About PHACE Syndrome

Diagnosing PHACE

To diagnose PHACE syndrome, your child will undergo an evaluation from our team of pediatric specialists. If we suspect PHACE, we will run additional tests, which may include a magnetic resonance imaging (MRI) or magnetic resonance angiogram (MRA) of your child’s head, neck, and chest, along with an echocardiogram. These tests can provide important information needed to diagnose certain conditions associated with PHACE syndrome such as abnormal arterial blood vessels and abnormalities of the brain. After seeing all specialists needed to evaluate your child’s symptoms, you will discuss an individual care plan and learn about next steps. PHACE syndrome affects girls six times more often than boys.

PHACE symptoms

Babies with PHACE syndrome can have a wide variety of symptoms. A baby with PHACE almost always has a hemangioma, a large birthmark on their head, neck or face that grows over time. It can break open and become painful. Because different individuals may have different features, the symptoms can vary. Some of the symptoms can include hearing difficulties, problems with enamel or dental roots, problems with vision, growth issues, learning difficulties, headaches, or seizures.


About 95% of patients with PHACE syndrome have an infantile hemangioma, a common type of birthmark. Infantile hemangiomas, also called strawberry marks, are unlike other birthmarks in that they grow and change greatly during the first months of life. They are considered benign (non-cancerous) tumors. Generally, infantile hemangiomas are absent or subtle at birth and gradually appear during the first few weeks of life. Most skin hemangiomas are seen by three months of age. During the natural course of a hemangioma, the birthmark reaches a point of maximum growth between one and two years and then begins to shrink and disappear. Rarely, hemangiomas can develop in the internal organs of the body. Having a hemangioma does not mean your baby has PHACE syndrome. But having a certain type of large hemangioma, called a segmental hemangioma can be a sign additional testing should be done to look for features of PHACE syndrome.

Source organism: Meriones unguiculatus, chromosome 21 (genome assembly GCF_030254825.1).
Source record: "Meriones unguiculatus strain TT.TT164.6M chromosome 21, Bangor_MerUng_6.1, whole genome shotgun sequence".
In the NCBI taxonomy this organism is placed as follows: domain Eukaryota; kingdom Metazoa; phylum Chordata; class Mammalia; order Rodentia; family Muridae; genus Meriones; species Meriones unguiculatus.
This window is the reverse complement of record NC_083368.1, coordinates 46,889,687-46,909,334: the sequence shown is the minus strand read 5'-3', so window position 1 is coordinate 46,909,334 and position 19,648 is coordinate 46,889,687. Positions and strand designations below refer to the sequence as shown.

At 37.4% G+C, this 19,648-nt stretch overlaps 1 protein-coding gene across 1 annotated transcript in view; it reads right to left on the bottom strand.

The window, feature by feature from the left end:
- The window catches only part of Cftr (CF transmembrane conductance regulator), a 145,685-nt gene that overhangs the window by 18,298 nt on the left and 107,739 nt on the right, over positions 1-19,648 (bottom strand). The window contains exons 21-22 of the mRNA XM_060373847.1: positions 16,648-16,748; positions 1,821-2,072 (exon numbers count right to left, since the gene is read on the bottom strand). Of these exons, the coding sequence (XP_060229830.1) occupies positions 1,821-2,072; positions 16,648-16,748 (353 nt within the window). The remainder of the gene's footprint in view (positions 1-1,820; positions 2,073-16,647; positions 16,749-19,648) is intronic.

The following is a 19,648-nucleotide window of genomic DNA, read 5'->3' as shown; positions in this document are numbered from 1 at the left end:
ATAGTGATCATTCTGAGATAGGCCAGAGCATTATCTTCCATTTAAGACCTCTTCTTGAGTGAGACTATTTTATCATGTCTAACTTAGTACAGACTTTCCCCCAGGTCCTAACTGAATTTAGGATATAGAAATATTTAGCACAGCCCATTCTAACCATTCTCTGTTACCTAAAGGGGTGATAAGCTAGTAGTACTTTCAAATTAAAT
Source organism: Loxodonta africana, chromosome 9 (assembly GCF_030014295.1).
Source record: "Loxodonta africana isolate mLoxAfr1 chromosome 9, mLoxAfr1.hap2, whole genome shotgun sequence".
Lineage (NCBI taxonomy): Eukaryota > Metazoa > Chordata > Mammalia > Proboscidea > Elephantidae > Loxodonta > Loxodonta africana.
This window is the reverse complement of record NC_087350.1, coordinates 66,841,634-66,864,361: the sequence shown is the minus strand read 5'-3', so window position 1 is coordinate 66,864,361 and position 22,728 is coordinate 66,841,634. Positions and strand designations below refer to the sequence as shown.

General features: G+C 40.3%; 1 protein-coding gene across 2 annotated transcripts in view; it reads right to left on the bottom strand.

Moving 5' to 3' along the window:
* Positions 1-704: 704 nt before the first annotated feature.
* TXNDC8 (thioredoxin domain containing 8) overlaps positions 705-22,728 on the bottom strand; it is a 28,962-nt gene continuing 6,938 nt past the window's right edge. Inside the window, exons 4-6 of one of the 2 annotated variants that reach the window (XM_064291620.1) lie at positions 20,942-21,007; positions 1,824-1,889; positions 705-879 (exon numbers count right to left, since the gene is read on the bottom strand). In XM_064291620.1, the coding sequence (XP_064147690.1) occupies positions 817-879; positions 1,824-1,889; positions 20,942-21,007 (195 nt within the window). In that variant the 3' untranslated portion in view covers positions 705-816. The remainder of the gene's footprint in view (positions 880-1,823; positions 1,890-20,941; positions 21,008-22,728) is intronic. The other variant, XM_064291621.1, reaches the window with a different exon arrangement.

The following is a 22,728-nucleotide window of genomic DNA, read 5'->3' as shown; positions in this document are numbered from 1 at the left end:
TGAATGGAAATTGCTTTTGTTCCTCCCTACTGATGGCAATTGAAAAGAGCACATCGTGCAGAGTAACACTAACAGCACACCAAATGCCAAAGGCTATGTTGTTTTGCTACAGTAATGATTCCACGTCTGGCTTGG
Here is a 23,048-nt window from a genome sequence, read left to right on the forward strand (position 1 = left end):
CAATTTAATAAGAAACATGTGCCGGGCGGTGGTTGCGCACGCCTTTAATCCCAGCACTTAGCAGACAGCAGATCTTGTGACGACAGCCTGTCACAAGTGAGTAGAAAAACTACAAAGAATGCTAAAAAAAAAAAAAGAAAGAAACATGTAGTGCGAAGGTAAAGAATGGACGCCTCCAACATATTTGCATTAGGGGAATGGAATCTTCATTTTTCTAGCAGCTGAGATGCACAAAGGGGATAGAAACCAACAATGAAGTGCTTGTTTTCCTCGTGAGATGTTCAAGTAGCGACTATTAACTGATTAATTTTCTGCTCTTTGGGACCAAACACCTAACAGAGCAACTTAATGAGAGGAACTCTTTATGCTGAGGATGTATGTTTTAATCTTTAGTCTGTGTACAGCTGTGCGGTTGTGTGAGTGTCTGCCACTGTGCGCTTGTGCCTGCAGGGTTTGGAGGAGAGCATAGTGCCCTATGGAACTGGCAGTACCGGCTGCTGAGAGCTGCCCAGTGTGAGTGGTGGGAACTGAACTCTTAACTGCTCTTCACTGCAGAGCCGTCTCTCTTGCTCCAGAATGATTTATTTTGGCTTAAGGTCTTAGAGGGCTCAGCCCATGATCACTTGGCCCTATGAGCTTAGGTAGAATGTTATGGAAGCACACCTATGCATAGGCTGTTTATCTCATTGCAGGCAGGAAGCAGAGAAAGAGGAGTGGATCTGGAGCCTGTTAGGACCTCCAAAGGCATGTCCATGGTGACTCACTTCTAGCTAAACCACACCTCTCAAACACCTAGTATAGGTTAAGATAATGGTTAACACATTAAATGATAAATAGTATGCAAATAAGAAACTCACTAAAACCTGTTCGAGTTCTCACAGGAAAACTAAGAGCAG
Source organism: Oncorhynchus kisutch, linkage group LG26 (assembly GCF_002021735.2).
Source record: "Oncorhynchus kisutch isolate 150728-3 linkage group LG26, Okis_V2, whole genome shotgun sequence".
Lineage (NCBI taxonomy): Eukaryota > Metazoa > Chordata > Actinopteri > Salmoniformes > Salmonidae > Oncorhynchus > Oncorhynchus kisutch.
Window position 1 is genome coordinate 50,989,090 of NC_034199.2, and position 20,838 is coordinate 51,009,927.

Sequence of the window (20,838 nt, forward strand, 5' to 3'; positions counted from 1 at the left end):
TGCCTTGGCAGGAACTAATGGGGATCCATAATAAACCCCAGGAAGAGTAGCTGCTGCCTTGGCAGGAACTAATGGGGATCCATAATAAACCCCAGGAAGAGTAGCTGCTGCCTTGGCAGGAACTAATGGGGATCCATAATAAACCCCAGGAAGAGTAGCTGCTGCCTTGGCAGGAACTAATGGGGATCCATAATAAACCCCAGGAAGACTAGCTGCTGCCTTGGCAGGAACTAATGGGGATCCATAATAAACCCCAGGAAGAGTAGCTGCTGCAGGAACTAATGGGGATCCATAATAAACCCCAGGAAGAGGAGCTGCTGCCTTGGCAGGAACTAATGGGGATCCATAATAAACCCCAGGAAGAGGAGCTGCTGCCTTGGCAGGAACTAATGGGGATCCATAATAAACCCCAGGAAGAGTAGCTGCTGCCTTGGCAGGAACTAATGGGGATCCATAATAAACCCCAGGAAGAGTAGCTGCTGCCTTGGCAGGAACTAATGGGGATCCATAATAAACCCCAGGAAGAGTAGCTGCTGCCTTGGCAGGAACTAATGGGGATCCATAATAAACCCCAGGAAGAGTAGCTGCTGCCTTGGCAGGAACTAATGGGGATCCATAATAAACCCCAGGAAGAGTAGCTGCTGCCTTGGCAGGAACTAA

Other abnormalities associated with PHACE

Your child may have other possible conditions, including:

  • Abnormal blood vessels of the head and neck. Over 80% of children with PHACE have at least one abnormal artery in their head or neck
  • Abnormal arteries in their chest or brain
  • Structural brain abnormalities, such as Dandy-Walker malformation, also occur in a small percentage of children with PHACE, and some have cognitive delays
  • Neurologic anomalies putting children at risk for seizures, developmental delays, intellectual disabilities, and stroke
  • Congenital heart defect, with coarctation of the aorta (narrowing of the aorta), as the most common heart defect. Heart problems occur in a small group of children with PHACE
  • Abnormalities in the structure of the eye or blood vessels
  • Ventral or midline defects along the ribs and sternum
  • Hearing problems
  • Compressed airway
  • Glandular/endocrine abnormalities